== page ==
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* Latest From Santa Marta:  Open Doors for Women Priests
* Fr. Tony Flannery celebrates Eucharist publically after still being under a five year ban by the Vanican

* Voices of Faith 2017 - from the heart of the Vatican
* Comments to the editor
* Continuing Features
* CBC-TV National Documentary
* CBC Radio Sudbury interview with Bishop Marie Bouclin
* Francis, the comic strip
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Why Pope Francis is right to revisit the new Mass translation

Michael G. Ryan | January 27, 2017
 
Recent news out of Rome that Pope Francis has given his blessing to a commission to study “Liturgiam Authenticam,” the controversial 2001 document behind the English translation of the Roman Missal, was surely music to the ears of many who love the church’s liturgy and to just about everyone who loves the English language. Seven years ago, I did my best to see that the translation got a test run before being mandated for general use. But, as the saying goes, timing is everything. Had Francis been elected just a few years earlier, it is likely that “Liturgiam Authenticam” would have died in committee.

At this point, I am not sure who to feel sorrier for: those members of the International Committee for English in the Liturgy, who, back in 1998, offered a worthy translation—the fruit of 17 years painstaking labor—only to have it unceremoniously consigned to oblivion by Vatican officials, or the faithful of the English-speaking world who have had to struggle since 2011 with a wooden, woefully inadequate, theologically limited Missal that is low on poetry, if high on precision.

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Fr. Tony Flannery celebrates Eucharist publically after still being under a five year ban by the Vatican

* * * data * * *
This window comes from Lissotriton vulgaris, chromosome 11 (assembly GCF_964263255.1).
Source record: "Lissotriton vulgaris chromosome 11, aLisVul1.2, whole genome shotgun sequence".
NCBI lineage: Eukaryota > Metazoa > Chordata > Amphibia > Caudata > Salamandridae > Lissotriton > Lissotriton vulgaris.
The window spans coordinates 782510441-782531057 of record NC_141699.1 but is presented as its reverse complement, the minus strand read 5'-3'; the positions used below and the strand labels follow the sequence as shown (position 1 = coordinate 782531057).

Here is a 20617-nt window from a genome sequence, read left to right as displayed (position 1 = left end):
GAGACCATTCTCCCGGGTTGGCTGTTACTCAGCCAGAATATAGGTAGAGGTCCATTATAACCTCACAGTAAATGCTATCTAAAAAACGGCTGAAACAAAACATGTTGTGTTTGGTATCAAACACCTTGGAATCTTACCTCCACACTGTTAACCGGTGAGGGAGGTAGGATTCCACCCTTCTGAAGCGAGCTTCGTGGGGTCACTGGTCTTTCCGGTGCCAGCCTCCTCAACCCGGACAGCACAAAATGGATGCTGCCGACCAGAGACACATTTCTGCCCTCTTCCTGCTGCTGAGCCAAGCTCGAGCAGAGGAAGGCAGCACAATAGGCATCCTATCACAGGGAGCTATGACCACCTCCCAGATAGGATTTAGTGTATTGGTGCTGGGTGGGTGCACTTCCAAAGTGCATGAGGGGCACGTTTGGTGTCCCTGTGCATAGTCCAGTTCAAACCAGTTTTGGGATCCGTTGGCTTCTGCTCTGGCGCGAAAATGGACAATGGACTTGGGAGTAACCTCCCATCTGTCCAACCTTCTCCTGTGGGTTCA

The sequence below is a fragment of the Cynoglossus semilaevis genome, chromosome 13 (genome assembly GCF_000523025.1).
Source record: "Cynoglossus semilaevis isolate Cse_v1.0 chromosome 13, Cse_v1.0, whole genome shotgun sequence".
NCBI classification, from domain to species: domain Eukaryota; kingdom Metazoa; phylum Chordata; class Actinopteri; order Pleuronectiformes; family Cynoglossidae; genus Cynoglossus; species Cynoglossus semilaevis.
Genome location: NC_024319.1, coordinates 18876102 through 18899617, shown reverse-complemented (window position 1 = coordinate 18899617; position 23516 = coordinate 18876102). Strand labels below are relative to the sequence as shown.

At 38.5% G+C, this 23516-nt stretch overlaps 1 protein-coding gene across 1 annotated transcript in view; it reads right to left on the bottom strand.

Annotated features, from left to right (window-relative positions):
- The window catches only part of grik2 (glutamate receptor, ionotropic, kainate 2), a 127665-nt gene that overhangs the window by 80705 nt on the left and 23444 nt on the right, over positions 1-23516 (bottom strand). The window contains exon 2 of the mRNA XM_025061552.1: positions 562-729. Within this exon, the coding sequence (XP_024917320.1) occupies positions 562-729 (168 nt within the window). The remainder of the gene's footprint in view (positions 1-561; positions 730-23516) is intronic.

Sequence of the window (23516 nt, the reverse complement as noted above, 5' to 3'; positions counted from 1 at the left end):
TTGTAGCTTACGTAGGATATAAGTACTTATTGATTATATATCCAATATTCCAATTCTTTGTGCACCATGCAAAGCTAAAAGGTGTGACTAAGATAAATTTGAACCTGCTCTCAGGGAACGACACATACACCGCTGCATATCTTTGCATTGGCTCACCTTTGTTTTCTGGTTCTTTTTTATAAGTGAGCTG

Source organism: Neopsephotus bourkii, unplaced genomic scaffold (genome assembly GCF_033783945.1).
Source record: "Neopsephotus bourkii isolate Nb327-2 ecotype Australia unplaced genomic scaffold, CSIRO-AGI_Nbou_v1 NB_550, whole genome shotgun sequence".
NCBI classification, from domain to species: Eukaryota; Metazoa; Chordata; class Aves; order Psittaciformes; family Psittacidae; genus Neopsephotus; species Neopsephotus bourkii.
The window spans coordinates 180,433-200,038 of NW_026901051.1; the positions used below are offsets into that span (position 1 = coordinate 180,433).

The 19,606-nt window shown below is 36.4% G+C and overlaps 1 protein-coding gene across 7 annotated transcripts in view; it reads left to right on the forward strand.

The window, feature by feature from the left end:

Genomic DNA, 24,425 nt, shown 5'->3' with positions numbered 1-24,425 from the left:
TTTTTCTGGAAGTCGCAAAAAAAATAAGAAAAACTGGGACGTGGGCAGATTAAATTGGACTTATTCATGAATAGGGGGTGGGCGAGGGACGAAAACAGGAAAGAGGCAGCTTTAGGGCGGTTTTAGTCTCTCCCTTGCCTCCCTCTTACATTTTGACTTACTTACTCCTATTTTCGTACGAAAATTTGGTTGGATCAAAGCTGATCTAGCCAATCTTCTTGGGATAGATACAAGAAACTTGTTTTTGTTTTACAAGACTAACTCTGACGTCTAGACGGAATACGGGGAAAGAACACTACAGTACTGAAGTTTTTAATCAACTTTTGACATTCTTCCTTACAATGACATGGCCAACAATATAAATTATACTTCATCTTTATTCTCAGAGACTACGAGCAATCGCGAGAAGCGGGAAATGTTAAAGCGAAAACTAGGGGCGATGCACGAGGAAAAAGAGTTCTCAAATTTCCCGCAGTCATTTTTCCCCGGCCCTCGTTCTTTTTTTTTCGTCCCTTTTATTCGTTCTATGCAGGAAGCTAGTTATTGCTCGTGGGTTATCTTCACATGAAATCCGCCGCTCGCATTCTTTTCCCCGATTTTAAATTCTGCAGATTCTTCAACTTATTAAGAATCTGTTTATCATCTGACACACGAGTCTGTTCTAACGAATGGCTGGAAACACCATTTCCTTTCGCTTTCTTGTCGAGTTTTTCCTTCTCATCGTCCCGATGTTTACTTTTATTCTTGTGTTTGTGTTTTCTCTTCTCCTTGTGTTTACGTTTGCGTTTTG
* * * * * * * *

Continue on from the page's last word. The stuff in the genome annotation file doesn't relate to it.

Sarah Mac Donald  |  Jan. 25, 2017

DUBLIN -- Redemptorist Fr. Tony Flannery has said he is not anticipating any backlash from the Vatican over his celebration of a public Mass last Sunday in contravention of a ban on public ministry imposed on him by the Congregation for the Doctrine of Faith.
The 70-year-old Irish missioner described the liturgy, which was attended by up to 800 people, as "emotional and beautiful."

"I have celebrated many big Masses over the years, at missions and novenas, but nothing that touched me to the core like this one." He added that the occasion "would come close to being the loveliest day of my life."

Flannery, who is a co-founder of the reform-minded Association of Catholic Priests, said he was "not worried about excommunication" by the church and didn't "anticipate" any excommunication under Pope Francis and "even less so in the context of Pope Francis' visit to Ireland next year."

Referring to the "volume of support and encouragement from people" at the Mass and those who had contacted him by email, letter and telephone, the priest said that for church authorities to do anything to him now would be "shooting themselves in the foot."

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Continuing Features:


Statement of RCWP Canada National Leadership Circle to Pope Francis' "Never, never . . . In that direction" assertion


Sara Butler, MSBT / Robert J. Egan, SJ Debate on the Ordination of Women



Women Priests -- Answering the Call

 

See preface from the book by Catherine Cavanagh -- click here

Editor's note:  The author has given permission to download for free the complete 48 page booklet and read on your computer or e-reader


Click here for pdf format of Women Priests -- Following the Call



My Journey From Silence to Solidarity


This book available for free as a pdf file downloaded here.



COMMISSION WATCH

On May 12, 2016 Pope Francis  announced that he will create a commission to study the possibility of restoring the tradition of ordaining women deacons in the Catholic Church.

Follow this special section to stay up to date and get insights and commentary on developments from many news sources.



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Latest From Santa Marta: